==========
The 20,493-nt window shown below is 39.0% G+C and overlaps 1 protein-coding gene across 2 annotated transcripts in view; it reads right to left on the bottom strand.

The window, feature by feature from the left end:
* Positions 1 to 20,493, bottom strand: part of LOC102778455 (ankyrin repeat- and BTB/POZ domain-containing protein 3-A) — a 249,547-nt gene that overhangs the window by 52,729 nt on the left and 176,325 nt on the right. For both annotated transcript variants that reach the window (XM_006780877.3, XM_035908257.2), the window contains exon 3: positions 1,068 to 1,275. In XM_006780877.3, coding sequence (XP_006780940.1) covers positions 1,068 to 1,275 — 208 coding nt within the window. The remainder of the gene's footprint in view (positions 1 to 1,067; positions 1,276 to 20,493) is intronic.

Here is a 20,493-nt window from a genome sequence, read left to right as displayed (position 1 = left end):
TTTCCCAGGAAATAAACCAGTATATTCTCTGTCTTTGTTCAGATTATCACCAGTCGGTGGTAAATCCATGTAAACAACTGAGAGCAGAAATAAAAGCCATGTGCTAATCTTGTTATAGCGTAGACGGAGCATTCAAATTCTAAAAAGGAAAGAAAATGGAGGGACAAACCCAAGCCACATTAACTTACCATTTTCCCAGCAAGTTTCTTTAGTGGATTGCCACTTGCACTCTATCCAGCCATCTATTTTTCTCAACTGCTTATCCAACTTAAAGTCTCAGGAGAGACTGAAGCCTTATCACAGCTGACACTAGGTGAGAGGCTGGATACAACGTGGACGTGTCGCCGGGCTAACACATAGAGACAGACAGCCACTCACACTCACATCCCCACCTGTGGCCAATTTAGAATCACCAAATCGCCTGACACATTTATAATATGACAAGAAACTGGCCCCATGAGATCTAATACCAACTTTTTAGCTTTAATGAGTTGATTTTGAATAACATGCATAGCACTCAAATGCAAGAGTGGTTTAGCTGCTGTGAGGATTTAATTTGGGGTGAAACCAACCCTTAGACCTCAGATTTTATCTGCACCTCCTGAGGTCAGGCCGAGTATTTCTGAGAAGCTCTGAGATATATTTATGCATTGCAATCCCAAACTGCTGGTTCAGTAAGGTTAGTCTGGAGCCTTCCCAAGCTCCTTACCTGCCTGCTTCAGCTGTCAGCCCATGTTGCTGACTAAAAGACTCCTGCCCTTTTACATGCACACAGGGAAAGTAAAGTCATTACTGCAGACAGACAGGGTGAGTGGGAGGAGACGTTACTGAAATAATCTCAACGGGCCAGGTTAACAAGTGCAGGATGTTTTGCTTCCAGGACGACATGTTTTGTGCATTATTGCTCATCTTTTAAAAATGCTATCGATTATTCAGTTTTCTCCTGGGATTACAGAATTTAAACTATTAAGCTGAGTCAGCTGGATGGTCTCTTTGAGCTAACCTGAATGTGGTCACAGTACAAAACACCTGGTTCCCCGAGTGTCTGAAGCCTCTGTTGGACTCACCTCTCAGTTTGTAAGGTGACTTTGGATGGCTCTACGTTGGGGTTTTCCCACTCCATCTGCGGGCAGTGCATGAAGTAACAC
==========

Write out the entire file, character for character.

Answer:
The 20,493-nt window shown below is 39.0% G+C and overlaps 1 protein-coding gene across 2 annotated transcripts in view; it reads right to left on the bottom strand.

The window, feature by feature from the left end:
* Positions 1 to 20,493, bottom strand: part of LOC102778455 (ankyrin repeat- and BTB/POZ domain-containing protein 3-A) — a 249,547-nt gene that overhangs the window by 52,729 nt on the left and 176,325 nt on the right. For both annotated transcript variants that reach the window (XM_006780877.3, XM_035908257.2), the window contains exon 3: positions 1,068 to 1,275. In XM_006780877.3, coding sequence (XP_006780940.1) covers positions 1,068 to 1,275 — 208 coding nt within the window. The remainder of the gene's footprint in view (positions 1 to 1,067; positions 1,276 to 20,493) is intronic.

Here is a 20,493-nt window from a genome sequence, read left to right as displayed (position 1 = left end):
TTTCCCAGGAAATAAACCAGTATATTCTCTGTCTTTGTTCAGATTATCACCAGTCGGTGGTAAATCCATGTAAACAACTGAGAGCAGAAATAAAAGCCATGTGCTAATCTTGTTATAGCGTAGACGGAGCATTCAAATTCTAAAAAGGAAAGAAAATGGAGGGACAAACCCAAGCCACATTAACTTACCATTTTCCCAGCAAGTTTCTTTAGTGGATTGCCACTTGCACTCTATCCAGCCATCTATTTTTCTCAACTGCTTATCCAACTTAAAGTCTCAGGAGAGACTGAAGCCTTATCACAGCTGACACTAGGTGAGAGGCTGGATACAACGTGGACGTGTCGCCGGGCTAACACATAGAGACAGACAGCCACTCACACTCACATCCCCACCTGTGGCCAATTTAGAATCACCAAATCGCCTGACACATTTATAATATGACAAGAAACTGGCCCCATGAGATCTAATACCAACTTTTTAGCTTTAATGAGTTGATTTTGAATAACATGCATAGCACTCAAATGCAAGAGTGGTTTAGCTGCTGTGAGGATTTAATTTGGGGTGAAACCAACCCTTAGACCTCAGATTTTATCTGCACCTCCTGAGGTCAGGCCGAGTATTTCTGAGAAGCTCTGAGATATATTTATGCATTGCAATCCCAAACTGCTGGTTCAGTAAGGTTAGTCTGGAGCCTTCCCAAGCTCCTTACCTGCCTGCTTCAGCTGTCAGCCCATGTTGCTGACTAAAAGACTCCTGCCCTTTTACATGCACACAGGGAAAGTAAAGTCATTACTGCAGACAGACAGGGTGAGTGGGAGGAGACGTTACTGAAATAATCTCAACGGGCCAGGTTAACAAGTGCAGGATGTTTTGCTTCCAGGACGACATGTTTTGTGCATTATTGCTCATCTTTTAAAAATGCTATCGATTATTCAGTTTTCTCCTGGGATTACAGAATTTAAACTATTAAGCTGAGTCAGCTGGATGGTCTCTTTGAGCTAACCTGAATGTGGTCACAGTACAAAACACCTGGTTCCCCGAGTGTCTGAAGCCTCTGTTGGACTCACCTCTCAGTTTGTAAGGTGACTTTGGATGGCTCTACGTTGGGGTTTTCCCACTCCATCTGCGGGCAGTGCATGAAGTAACAC